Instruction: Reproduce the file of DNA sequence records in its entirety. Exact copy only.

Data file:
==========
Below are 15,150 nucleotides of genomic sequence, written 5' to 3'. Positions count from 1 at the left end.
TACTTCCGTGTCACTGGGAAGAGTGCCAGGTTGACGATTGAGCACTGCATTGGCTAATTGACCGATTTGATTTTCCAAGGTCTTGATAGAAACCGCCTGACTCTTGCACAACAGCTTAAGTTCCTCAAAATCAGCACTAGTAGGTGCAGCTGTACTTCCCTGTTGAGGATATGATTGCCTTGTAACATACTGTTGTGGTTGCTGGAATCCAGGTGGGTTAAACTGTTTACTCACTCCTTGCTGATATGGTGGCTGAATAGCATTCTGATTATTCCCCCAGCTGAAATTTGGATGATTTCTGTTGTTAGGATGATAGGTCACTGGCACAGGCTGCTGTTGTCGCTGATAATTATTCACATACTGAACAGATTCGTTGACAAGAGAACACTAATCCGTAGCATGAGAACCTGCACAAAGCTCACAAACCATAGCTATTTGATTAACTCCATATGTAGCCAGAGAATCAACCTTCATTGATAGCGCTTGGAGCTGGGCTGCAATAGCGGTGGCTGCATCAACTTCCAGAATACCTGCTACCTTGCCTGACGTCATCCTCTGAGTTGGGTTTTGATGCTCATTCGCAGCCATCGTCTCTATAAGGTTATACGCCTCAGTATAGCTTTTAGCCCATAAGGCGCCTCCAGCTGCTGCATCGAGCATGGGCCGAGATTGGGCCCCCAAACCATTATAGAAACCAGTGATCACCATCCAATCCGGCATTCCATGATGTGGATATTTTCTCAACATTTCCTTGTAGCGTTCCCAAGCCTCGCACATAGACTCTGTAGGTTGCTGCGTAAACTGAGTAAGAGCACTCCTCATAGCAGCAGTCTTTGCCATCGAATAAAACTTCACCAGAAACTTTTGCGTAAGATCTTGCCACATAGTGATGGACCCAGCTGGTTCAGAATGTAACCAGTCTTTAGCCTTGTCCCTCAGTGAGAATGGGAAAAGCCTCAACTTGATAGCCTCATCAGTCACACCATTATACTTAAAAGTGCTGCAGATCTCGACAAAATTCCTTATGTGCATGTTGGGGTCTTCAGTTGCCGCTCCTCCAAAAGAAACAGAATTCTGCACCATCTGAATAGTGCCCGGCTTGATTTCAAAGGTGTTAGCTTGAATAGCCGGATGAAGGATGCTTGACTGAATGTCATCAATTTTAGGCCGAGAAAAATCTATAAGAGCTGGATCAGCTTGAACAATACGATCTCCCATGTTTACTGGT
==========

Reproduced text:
Below are 15,150 nucleotides of genomic sequence, written 5' to 3'. Positions count from 1 at the left end.
TACTTCCGTGTCACTGGGAAGAGTGCCAGGTTGACGATTGAGCACTGCATTGGCTAATTGACCGATTTGATTTTCCAAGGTCTTGATAGAAACCGCCTGACTCTTGCACAACAGCTTAAGTTCCTCAAAATCAGCACTAGTAGGTGCAGCTGTACTTCCCTGTTGAGGATATGATTGCCTTGTAACATACTGTTGTGGTTGCTGGAATCCAGGTGGGTTAAACTGTTTACTCACTCCTTGCTGATATGGTGGCTGAATAGCATTCTGATTATTCCCCCAGCTGAAATTTGGATGATTTCTGTTGTTAGGATGATAGGTCACTGGCACAGGCTGCTGTTGTCGCTGATAATTATTCACATACTGAACAGATTCGTTGACAAGAGAACACTAATCCGTAGCATGAGAACCTGCACAAAGCTCACAAACCATAGCTATTTGATTAACTCCATATGTAGCCAGAGAATCAACCTTCATTGATAGCGCTTGGAGCTGGGCTGCAATAGCGGTGGCTGCATCAACTTCCAGAATACCTGCTACCTTGCCTGACGTCATCCTCTGAGTTGGGTTTTGATGCTCATTCGCAGCCATCGTCTCTATAAGGTTATACGCCTCAGTATAGCTTTTAGCCCATAAGGCGCCTCCAGCTGCTGCATCGAGCATGGGCCGAGATTGGGCCCCCAAACCATTATAGAAACCAGTGATCACCATCCAATCCGGCATTCCATGATGTGGATATTTTCTCAACATTTCCTTGTAGCGTTCCCAAGCCTCGCACATAGACTCTGTAGGTTGCTGCGTAAACTGAGTAAGAGCACTCCTCATAGCAGCAGTCTTTGCCATCGAATAAAACTTCACCAGAAACTTTTGCGTAAGATCTTGCCACATAGTGATGGACCCAGCTGGTTCAGAATGTAACCAGTCTTTAGCCTTGTCCCTCAGTGAGAATGGGAAAAGCCTCAACTTGATAGCCTCATCAGTCACACCATTATACTTAAAAGTGCTGCAGATCTCGACAAAATTCCTTATGTGCATGTTGGGGTCTTCAGTTGCCGCTCCTCCAAAAGAAACAGAATTCTGCACCATCTGAATAGTGCCCGGCTTGATTTCAAAGGTGTTAGCTTGAATAGCCGGATGAAGGATGCTTGACTGAATGTCATCAATTTTAGGCCGAGAAAAATCTATAAGAGCTGGATCAGCTTGAACAATACGATCTCCCATGTTTACTGGT